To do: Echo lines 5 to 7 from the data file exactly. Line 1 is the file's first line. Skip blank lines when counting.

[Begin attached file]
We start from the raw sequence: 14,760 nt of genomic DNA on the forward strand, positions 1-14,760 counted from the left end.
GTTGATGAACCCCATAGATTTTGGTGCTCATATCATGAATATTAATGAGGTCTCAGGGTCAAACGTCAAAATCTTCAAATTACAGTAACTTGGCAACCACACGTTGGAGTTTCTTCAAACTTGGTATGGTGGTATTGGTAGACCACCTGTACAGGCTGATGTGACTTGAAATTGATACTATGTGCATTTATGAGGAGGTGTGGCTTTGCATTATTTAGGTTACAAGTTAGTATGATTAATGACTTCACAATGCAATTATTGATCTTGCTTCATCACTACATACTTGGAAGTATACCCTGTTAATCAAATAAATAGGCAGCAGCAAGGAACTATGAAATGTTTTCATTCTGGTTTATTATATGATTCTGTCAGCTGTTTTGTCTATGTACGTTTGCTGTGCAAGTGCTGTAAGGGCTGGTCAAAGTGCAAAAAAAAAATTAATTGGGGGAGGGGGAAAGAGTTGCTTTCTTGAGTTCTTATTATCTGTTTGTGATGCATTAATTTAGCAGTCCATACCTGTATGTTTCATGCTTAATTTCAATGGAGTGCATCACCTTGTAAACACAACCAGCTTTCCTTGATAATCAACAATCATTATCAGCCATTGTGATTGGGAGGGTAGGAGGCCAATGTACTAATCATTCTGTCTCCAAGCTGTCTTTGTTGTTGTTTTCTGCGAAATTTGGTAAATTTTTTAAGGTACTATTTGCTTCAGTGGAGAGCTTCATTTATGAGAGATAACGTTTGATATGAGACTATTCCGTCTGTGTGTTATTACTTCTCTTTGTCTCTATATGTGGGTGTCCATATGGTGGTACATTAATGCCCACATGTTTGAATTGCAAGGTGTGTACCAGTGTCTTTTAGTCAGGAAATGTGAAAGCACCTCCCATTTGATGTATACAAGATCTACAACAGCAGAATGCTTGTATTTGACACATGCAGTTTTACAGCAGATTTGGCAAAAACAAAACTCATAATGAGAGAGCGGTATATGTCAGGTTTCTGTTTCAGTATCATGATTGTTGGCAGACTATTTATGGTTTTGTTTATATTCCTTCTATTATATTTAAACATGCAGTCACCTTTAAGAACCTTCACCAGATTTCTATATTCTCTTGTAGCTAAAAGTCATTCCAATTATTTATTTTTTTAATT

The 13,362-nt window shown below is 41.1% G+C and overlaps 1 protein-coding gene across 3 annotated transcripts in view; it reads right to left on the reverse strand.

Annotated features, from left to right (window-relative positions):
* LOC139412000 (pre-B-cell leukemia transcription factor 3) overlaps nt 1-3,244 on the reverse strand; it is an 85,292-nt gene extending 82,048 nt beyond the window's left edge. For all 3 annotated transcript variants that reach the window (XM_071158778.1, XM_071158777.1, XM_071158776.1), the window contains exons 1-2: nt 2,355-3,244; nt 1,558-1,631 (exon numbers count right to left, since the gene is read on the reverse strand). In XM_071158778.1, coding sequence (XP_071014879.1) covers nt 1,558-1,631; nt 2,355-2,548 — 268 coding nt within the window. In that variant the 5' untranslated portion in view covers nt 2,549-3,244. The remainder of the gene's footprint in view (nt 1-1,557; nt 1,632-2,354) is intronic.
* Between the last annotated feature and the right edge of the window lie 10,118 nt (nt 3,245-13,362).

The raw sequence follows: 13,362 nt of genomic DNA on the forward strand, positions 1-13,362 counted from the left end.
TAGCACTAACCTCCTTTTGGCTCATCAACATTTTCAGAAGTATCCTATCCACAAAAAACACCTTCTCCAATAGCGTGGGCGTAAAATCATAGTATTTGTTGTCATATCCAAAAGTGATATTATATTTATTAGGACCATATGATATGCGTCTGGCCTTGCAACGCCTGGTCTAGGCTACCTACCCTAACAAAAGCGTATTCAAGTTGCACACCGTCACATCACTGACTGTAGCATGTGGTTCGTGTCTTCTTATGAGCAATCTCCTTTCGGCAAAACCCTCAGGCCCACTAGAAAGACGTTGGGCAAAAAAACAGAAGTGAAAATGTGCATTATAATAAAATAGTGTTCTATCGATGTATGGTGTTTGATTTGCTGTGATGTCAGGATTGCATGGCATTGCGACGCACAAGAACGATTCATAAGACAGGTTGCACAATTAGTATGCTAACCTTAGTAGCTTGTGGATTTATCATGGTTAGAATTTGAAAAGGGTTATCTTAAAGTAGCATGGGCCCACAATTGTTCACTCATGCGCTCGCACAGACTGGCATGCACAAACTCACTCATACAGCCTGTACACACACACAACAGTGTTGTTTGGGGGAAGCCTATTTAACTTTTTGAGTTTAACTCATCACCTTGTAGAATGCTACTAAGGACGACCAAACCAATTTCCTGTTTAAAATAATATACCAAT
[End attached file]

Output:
* LOC139412000 (pre-B-cell leukemia transcription factor 3) overlaps nt 1-3,244 on the reverse strand; it is an 85,292-nt gene extending 82,048 nt beyond the window's left edge. For all 3 annotated transcript variants that reach the window (XM_071158778.1, XM_071158777.1, XM_071158776.1), the window contains exons 1-2: nt 2,355-3,244; nt 1,558-1,631 (exon numbers count right to left, since the gene is read on the reverse strand). In XM_071158778.1, coding sequence (XP_071014879.1) covers nt 1,558-1,631; nt 2,355-2,548 — 268 coding nt within the window. In that variant the 5' untranslated portion in view covers nt 2,549-3,244. The remainder of the gene's footprint in view (nt 1-1,557; nt 1,632-2,354) is intronic.
* Between the last annotated feature and the right edge of the window lie 10,118 nt (nt 3,245-13,362).

The raw sequence follows: 13,362 nt of genomic DNA on the forward strand, positions 1-13,362 counted from the left end.